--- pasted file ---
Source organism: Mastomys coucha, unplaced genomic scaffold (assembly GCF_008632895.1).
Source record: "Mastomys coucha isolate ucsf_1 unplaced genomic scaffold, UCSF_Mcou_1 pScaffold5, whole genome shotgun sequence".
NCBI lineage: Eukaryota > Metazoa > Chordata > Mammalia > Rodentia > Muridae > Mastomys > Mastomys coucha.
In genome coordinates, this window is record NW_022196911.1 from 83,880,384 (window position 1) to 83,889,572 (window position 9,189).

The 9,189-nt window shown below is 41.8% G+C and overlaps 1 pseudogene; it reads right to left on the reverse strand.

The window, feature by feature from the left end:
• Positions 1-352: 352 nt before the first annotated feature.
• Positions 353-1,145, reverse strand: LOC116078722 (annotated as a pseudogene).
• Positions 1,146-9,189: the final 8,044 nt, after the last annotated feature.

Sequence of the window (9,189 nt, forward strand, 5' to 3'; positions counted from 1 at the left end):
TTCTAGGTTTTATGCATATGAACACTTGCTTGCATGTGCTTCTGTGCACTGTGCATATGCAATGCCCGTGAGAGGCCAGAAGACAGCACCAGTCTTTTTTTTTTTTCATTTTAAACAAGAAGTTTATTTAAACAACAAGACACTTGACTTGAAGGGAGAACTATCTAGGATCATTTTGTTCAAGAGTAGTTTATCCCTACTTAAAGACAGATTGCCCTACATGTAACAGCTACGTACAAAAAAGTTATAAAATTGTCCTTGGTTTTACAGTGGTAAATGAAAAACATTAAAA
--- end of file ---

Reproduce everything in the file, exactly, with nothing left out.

Source organism: Mastomys coucha, unplaced genomic scaffold (assembly GCF_008632895.1).
Source record: "Mastomys coucha isolate ucsf_1 unplaced genomic scaffold, UCSF_Mcou_1 pScaffold5, whole genome shotgun sequence".
NCBI lineage: Eukaryota > Metazoa > Chordata > Mammalia > Rodentia > Muridae > Mastomys > Mastomys coucha.
In genome coordinates, this window is record NW_022196911.1 from 83,880,384 (window position 1) to 83,889,572 (window position 9,189).

The 9,189-nt window shown below is 41.8% G+C and overlaps 1 pseudogene; it reads right to left on the reverse strand.

The window, feature by feature from the left end:
• Positions 1-352: 352 nt before the first annotated feature.
• Positions 353-1,145, reverse strand: LOC116078722 (annotated as a pseudogene).
• Positions 1,146-9,189: the final 8,044 nt, after the last annotated feature.

Sequence of the window (9,189 nt, forward strand, 5' to 3'; positions counted from 1 at the left end):
TTCTAGGTTTTATGCATATGAACACTTGCTTGCATGTGCTTCTGTGCACTGTGCATATGCAATGCCCGTGAGAGGCCAGAAGACAGCACCAGTCTTTTTTTTTTTTCATTTTAAACAAGAAGTTTATTTAAACAACAAGACACTTGACTTGAAGGGAGAACTATCTAGGATCATTTTGTTCAAGAGTAGTTTATCCCTACTTAAAGACAGATTGCCCTACATGTAACAGCTACGTACAAAAAAGTTATAAAATTGTCCTTGGTTTTACAGTGGTAAATGAAAAACATTAAAA